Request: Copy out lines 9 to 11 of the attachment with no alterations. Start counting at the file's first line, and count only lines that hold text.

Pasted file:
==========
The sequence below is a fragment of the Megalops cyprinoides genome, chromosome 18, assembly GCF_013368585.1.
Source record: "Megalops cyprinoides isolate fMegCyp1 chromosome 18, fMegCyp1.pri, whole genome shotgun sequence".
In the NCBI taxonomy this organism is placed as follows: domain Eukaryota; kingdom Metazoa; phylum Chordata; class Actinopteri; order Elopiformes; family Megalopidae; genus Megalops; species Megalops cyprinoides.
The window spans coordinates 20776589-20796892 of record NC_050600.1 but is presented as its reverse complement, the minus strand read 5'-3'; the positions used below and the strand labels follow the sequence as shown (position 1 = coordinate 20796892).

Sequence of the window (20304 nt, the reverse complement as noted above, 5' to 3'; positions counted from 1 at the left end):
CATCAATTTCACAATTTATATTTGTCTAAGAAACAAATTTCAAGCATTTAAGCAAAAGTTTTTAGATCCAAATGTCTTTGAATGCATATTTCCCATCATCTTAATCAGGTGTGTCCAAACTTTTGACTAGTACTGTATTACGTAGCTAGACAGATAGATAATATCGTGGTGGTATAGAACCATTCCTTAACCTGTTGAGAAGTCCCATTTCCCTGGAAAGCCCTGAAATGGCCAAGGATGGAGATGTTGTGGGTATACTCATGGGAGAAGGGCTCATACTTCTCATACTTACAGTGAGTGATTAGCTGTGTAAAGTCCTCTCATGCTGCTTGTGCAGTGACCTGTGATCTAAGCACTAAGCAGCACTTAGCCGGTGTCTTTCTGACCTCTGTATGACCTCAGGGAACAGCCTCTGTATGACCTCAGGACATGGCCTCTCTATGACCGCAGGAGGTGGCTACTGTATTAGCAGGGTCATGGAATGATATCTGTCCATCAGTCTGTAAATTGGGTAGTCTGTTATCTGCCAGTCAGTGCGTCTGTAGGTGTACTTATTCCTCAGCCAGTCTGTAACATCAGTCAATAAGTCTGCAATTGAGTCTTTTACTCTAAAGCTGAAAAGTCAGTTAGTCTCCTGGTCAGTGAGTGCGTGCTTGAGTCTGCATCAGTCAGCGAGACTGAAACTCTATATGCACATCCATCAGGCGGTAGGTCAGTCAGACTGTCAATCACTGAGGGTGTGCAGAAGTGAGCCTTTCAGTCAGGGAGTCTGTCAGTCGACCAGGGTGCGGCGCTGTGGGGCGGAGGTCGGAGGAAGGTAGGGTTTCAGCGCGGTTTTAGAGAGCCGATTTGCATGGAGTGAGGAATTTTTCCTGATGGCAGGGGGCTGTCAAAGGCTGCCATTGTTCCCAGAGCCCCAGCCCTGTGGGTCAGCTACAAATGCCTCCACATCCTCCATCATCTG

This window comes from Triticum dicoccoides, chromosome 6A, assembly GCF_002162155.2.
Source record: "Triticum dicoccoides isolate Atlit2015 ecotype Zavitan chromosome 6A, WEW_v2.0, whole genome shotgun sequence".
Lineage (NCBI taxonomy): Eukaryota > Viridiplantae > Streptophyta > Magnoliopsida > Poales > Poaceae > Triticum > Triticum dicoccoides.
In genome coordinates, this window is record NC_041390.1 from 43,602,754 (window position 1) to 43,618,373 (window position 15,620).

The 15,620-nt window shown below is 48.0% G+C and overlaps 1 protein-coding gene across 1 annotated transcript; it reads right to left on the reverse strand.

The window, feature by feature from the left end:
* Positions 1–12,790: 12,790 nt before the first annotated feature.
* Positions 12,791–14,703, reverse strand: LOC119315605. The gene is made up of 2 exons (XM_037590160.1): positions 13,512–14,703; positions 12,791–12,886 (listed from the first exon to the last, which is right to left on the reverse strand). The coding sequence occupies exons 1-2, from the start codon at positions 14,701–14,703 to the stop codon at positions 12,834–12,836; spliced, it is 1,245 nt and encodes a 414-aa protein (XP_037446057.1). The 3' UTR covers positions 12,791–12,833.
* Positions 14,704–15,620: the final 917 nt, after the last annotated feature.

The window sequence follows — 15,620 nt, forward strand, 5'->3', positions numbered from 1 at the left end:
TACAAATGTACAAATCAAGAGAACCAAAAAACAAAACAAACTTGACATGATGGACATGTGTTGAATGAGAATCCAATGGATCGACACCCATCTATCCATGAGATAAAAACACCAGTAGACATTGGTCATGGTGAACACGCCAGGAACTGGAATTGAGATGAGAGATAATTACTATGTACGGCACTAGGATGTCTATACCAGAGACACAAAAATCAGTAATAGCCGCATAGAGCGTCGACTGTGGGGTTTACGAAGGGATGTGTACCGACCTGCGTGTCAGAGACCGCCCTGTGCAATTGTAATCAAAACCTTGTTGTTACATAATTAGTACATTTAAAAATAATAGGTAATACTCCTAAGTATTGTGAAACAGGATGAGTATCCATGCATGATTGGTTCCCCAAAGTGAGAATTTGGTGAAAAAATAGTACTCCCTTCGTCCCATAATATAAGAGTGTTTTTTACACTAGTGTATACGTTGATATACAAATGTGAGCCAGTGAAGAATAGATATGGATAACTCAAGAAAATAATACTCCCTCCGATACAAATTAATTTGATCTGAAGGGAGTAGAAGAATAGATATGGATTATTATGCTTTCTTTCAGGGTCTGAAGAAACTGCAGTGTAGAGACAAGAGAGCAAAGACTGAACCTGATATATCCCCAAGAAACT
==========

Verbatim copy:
Lineage (NCBI taxonomy): Eukaryota > Viridiplantae > Streptophyta > Magnoliopsida > Poales > Poaceae > Triticum > Triticum dicoccoides.
In genome coordinates, this window is record NC_041390.1 from 43,602,754 (window position 1) to 43,618,373 (window position 15,620).

The 15,620-nt window shown below is 48.0% G+C and overlaps 1 protein-coding gene across 1 annotated transcript; it reads right to left on the reverse strand.